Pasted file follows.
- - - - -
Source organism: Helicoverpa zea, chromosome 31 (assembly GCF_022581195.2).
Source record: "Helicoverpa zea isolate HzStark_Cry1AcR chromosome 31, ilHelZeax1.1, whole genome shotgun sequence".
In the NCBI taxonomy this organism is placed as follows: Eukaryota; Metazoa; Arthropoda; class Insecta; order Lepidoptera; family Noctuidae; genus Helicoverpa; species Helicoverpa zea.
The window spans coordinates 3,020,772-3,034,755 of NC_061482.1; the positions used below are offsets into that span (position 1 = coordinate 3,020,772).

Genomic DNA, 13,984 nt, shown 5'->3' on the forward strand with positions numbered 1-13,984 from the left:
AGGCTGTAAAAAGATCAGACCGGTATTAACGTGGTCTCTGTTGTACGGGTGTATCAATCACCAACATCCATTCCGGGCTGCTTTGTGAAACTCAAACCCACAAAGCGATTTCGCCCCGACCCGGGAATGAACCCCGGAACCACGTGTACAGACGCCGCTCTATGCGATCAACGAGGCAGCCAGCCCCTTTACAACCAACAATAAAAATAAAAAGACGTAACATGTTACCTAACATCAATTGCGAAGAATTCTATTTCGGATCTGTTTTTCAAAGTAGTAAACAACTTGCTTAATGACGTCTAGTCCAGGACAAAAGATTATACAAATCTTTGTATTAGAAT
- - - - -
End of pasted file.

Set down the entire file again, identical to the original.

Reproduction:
Source organism: Helicoverpa zea, chromosome 31 (assembly GCF_022581195.2).
Source record: "Helicoverpa zea isolate HzStark_Cry1AcR chromosome 31, ilHelZeax1.1, whole genome shotgun sequence".
In the NCBI taxonomy this organism is placed as follows: Eukaryota; Metazoa; Arthropoda; class Insecta; order Lepidoptera; family Noctuidae; genus Helicoverpa; species Helicoverpa zea.
The window spans coordinates 3,020,772-3,034,755 of NC_061482.1; the positions used below are offsets into that span (position 1 = coordinate 3,020,772).

Genomic DNA, 13,984 nt, shown 5'->3' on the forward strand with positions numbered 1-13,984 from the left:
AGGCTGTAAAAAGATCAGACCGGTATTAACGTGGTCTCTGTTGTACGGGTGTATCAATCACCAACATCCATTCCGGGCTGCTTTGTGAAACTCAAACCCACAAAGCGATTTCGCCCCGACCCGGGAATGAACCCCGGAACCACGTGTACAGACGCCGCTCTATGCGATCAACGAGGCAGCCAGCCCCTTTACAACCAACAATAAAAATAAAAAGACGTAACATGTTACCTAACATCAATTGCGAAGAATTCTATTTCGGATCTGTTTTTCAAAGTAGTAAACAACTTGCTTAATGACGTCTAGTCCAGGACAAAAGATTATACAAATCTTTGTATTAGAAT